Like Pottery Boy, Cartwright doesn’t really mind the term 'thirst trap' to describe her videos. She also doesn't mind that some followers may be focusing on how she looks instead of her work. Unlike Pottery Boy, however, Cartwright isn’t so welcoming of the sexual responses she often receives. She’s stopped including the coning up and coning down process (the essential first step when a potter guides the clay into a tall volcano shape before flattening it down) in her videos as often, after being inundated with sexual comments. 
"I think the whole concept of a thirst trap is a bit funny, because if you see someone who you think is attractive doing anything, it could be considered a thirst trap, like, 'Well, I was attracted to that, they must be doing it to turn me on,' which obviously isn't always the case," says Cartwright. She describes the fact that her clothing makes a difference as "disheartening", noting: "Sometimes when people think, 'Oh, that's just a thirst trap', I am just wearing a singlet and doing pottery."
Cartwright’s videos made headlines earlier this year, with tabloids describing her as "sexy pottery girl" and her videos as "wet ceramic sessions". This should cause us all to question: when does a reaction go from thirsting to objectification?
"I stopped including [coning up and down] from there. Which does suck because I feel like in any pottery videos I've watched, males, they include that part and it's not a problem, but when I'm doing it, I get horrible comments from people saying… Well, I won't say them but yeah," she explains.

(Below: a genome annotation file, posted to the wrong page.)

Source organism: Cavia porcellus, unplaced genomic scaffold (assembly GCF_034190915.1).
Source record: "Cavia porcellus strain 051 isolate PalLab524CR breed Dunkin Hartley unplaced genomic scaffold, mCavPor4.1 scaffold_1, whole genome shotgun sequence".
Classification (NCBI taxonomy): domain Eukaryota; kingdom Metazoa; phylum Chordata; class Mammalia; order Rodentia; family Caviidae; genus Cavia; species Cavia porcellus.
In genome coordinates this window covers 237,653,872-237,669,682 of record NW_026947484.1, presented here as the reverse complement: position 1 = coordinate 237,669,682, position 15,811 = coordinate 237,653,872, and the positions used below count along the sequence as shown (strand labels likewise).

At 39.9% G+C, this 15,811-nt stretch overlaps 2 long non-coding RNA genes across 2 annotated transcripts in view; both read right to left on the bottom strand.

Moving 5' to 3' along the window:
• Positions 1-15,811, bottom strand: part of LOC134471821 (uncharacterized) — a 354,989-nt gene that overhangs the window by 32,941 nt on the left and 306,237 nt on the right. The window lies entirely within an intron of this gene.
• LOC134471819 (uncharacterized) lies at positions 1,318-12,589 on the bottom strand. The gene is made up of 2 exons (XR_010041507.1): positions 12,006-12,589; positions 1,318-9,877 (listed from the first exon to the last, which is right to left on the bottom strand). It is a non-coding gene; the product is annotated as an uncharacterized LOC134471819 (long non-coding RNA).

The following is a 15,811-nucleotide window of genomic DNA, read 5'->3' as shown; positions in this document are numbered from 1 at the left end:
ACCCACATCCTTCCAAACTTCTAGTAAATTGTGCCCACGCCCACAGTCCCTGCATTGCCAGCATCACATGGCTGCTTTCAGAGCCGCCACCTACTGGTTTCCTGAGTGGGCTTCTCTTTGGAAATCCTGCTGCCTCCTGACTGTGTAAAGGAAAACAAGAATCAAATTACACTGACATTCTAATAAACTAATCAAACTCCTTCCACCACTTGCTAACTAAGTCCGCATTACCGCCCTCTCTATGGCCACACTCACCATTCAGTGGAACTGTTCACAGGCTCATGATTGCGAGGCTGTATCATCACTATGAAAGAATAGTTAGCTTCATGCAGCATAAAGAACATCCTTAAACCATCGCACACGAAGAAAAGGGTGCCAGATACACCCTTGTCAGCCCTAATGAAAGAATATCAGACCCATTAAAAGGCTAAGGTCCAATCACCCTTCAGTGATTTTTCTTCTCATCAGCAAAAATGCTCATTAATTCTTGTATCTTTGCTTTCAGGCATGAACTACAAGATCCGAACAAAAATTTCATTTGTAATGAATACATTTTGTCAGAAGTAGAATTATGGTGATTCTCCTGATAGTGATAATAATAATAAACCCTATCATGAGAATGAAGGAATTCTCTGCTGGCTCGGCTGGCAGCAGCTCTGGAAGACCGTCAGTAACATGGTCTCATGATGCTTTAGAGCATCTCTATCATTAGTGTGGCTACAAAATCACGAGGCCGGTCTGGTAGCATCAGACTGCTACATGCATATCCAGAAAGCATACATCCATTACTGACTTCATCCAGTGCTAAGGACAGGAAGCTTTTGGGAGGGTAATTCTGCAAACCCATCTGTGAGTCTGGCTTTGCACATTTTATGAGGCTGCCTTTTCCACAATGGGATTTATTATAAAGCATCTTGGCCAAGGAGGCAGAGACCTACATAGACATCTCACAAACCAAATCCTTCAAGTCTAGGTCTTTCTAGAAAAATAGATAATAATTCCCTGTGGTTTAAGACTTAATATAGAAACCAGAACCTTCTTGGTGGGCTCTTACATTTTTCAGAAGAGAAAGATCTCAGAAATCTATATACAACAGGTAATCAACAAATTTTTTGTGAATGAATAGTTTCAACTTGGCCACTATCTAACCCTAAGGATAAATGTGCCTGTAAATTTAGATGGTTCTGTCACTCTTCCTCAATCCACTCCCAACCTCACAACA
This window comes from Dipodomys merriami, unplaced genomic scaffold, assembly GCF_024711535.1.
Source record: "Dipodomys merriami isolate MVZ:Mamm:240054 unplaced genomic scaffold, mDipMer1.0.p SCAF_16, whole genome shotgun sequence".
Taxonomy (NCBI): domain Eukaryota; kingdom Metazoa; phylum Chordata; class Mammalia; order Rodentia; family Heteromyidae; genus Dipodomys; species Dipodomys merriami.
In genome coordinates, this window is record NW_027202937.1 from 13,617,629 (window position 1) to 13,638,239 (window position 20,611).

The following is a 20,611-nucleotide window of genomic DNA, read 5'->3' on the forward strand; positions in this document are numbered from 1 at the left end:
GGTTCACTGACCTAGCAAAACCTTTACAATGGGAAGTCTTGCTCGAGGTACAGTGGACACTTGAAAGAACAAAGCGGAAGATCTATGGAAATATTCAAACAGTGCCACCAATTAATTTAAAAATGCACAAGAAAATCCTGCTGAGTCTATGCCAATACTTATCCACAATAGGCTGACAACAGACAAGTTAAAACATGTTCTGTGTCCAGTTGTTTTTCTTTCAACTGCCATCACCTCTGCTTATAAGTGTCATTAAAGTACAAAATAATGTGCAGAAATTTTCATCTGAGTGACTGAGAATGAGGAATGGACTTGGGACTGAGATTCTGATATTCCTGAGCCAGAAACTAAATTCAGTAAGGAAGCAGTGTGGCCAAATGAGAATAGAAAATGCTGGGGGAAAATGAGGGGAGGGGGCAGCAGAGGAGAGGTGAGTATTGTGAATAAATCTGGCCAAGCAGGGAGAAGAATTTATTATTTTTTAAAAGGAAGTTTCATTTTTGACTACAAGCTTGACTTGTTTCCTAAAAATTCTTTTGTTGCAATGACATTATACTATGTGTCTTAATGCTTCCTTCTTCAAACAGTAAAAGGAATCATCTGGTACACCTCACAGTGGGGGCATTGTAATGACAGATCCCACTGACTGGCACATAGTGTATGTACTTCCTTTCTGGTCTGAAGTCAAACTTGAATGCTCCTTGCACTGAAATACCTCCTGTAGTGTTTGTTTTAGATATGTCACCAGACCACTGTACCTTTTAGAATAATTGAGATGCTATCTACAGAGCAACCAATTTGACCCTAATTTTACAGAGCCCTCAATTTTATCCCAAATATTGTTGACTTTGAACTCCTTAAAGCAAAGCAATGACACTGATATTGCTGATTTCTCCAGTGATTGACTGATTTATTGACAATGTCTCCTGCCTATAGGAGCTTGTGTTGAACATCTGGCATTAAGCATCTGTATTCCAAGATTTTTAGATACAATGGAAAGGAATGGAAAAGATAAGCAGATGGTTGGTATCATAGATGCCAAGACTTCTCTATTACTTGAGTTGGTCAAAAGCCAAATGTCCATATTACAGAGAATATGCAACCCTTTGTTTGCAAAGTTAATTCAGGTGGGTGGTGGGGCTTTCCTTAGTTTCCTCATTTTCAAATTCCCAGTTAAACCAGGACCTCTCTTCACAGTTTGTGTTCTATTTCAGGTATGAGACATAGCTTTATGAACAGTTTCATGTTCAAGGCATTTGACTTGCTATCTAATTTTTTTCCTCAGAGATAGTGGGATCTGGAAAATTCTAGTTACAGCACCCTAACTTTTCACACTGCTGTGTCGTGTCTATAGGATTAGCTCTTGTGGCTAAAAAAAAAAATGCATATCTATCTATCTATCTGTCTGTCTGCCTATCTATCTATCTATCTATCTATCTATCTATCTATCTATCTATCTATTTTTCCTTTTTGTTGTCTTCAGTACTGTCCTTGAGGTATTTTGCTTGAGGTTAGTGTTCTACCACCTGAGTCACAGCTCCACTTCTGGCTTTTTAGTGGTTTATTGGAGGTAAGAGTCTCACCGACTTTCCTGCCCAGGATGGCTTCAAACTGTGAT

Some TikTokers have leaned fully into pottery's thirsty fandom however, capitalising on it to create content that tiptoes from PG thirst traps into the world of fetish and kink. A search on TikTok returns hundreds of videos of people using their feet to have a go on the wheel. Unconventional, but with 500,000 likes on one video, it’s a hit. 
Sex educator Dr. Liz says it’s hard to pinpoint exactly when online content goes from being a simple thirst trap to becoming a kink video "because there's not necessarily a hard line between those things in the real world".
"Even just where the line is between what is kinky and what's not is really hard to draw. The reality is, any time you're watching a video and you're like, 'This is bizarre and I don't get it,' most likely it has to do with someone's kink," they add. Some videos incorporates obvious and common kinks like feet but almost any online content could be a kink for someone out there. Dr. Liz explains that when it comes to pottery, aspects like "dirt and dirtiness" and the relation to mud lend a hand. Activities like mud wrestling make for popular content, while mess and mud each hold their own as well-established kinks. All three just so happen to be guaranteed at the wheel. 
What’s important, says Dr. Liz, is that although viewers shouldn’t feel shame or guilt about their sexual attraction to a ceramicist, they should be respectful of creators, some of whom, like Cartwright, may be made to feel uncomfortable by the attention. "It's cool, whatever, do your thing. Who is anyone to judge?" says Dr. Liz. "It's when you're creating interactions with others that make them uncomfortable or creating harm to others in a way that is more of a problem."
Cartwright and Pottery Boy have the same main aim: to share their love of pottery and maintain the post-lockdown boom in ceramics. Brundin admits that pottery purists might find a problem with any new-age niche but this one means only good things for him. "Ultimately we want more people to be doing it. We want it to be more popular. We want it to be mainstream, we're very happy about it," he says. 
"Ceramics is not easy, that kind of wheel throwing that you're looking at is hard and they're throwing well, they're not crap makers. They just happen to be attractive, good makers."
Whether you come for the finger-poking mess or to enjoy the satisfying process with a beautiful person, either is okay. Just be sure to comment responsibly. They might not be coning up for your pleasure.